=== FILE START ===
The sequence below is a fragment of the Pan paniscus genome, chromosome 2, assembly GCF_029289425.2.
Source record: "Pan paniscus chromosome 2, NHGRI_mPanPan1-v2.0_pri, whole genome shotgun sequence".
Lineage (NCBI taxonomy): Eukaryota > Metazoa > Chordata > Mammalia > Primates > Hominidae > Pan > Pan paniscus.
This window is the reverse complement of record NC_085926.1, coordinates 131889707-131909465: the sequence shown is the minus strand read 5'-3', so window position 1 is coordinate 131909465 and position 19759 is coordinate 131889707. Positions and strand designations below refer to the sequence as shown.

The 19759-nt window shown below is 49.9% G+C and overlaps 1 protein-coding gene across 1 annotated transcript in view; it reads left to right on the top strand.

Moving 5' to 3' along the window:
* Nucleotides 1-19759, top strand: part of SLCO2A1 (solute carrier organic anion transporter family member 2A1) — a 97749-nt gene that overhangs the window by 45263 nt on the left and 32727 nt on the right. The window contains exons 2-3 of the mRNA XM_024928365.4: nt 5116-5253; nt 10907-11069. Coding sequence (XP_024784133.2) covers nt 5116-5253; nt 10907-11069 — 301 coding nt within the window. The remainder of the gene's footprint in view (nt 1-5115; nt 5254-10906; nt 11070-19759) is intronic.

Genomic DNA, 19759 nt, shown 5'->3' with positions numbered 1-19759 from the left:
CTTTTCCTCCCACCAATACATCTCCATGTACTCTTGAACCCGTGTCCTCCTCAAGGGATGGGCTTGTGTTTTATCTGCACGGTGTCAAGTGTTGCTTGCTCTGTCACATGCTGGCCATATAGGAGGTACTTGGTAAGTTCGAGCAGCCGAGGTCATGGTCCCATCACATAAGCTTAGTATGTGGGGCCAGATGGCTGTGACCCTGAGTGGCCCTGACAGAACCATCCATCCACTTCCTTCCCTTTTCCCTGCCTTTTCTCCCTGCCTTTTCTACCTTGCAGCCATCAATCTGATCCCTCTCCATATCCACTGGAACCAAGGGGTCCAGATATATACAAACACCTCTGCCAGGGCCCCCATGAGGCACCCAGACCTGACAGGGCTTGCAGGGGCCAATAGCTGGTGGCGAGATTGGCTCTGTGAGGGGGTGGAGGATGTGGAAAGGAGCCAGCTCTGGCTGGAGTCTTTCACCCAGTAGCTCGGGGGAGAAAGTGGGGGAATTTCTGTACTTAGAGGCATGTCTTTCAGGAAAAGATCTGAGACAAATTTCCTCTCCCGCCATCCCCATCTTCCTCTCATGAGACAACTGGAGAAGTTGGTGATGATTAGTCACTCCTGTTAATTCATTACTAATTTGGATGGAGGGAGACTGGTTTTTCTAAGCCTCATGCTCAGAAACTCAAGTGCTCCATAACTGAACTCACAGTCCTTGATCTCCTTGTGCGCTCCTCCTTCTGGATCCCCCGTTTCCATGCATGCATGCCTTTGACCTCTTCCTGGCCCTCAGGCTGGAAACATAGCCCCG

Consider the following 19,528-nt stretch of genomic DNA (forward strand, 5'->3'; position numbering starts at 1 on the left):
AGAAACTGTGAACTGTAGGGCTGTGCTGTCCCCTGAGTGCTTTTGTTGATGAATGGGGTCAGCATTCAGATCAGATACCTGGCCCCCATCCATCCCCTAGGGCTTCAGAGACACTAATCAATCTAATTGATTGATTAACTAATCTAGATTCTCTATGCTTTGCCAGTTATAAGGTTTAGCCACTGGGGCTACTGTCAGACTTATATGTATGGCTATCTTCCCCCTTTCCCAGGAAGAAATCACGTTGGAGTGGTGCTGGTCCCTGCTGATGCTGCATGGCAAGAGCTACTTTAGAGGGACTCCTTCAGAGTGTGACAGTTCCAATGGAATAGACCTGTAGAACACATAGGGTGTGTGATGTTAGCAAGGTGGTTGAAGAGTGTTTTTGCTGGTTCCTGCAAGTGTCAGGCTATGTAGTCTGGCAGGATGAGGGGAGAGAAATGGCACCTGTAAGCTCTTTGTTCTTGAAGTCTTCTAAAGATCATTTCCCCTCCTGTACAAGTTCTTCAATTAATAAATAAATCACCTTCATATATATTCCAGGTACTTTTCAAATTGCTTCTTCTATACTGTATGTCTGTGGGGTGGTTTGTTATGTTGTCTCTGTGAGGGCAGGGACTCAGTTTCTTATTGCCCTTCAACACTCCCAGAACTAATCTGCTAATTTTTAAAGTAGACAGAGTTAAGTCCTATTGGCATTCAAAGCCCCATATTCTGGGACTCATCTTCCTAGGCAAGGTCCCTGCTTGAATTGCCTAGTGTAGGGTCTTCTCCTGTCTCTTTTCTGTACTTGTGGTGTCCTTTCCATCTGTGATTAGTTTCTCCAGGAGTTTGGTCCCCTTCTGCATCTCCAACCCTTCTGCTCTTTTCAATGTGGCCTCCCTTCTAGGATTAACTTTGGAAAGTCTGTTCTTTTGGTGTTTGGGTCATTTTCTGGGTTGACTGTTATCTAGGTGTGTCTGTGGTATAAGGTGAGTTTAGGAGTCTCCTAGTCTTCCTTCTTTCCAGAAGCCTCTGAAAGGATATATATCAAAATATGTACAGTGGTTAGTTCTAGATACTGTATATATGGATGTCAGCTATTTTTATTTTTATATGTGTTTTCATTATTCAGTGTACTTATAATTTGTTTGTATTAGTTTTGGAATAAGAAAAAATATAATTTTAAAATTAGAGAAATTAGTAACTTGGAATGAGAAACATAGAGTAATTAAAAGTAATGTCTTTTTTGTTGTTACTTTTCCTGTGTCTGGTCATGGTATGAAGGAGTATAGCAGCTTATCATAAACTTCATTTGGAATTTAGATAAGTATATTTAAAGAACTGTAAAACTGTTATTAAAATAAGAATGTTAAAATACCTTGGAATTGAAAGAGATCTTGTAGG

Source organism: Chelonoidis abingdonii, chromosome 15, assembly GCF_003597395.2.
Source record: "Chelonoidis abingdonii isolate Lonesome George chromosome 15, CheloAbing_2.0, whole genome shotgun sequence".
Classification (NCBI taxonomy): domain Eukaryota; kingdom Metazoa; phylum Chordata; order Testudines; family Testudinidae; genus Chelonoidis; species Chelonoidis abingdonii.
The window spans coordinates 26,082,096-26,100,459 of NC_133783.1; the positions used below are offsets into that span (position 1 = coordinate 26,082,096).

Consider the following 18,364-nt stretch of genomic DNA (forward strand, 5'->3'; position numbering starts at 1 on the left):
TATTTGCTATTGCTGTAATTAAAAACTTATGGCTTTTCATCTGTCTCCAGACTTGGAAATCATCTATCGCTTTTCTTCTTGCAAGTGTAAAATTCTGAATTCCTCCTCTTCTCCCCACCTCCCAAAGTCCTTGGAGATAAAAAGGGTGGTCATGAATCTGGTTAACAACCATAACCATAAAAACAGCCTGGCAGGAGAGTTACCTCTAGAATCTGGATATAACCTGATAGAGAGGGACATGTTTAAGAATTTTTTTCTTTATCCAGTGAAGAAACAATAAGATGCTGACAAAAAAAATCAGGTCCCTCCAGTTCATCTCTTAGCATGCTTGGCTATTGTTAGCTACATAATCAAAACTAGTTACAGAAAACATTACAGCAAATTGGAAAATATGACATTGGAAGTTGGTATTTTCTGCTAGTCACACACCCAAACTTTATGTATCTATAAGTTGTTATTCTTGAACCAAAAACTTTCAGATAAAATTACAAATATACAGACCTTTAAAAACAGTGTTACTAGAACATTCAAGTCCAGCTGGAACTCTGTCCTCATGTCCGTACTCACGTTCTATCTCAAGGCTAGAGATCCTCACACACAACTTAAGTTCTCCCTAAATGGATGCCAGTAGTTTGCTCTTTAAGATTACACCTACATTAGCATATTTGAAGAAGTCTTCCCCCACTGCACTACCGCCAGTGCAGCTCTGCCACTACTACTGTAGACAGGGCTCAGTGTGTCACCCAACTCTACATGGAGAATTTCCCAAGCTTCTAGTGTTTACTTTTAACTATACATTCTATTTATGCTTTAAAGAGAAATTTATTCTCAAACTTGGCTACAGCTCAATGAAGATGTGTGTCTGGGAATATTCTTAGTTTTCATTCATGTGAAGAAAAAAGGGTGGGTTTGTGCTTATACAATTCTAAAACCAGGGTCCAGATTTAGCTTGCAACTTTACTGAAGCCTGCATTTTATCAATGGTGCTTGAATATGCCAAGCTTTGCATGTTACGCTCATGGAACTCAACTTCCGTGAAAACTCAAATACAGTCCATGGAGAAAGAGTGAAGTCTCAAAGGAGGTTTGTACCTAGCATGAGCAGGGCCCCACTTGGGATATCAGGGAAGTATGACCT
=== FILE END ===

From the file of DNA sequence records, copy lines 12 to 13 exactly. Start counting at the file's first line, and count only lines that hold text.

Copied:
Source organism: Chelonoidis abingdonii, chromosome 15, assembly GCF_003597395.2.
Source record: "Chelonoidis abingdonii isolate Lonesome George chromosome 15, CheloAbing_2.0, whole genome shotgun sequence".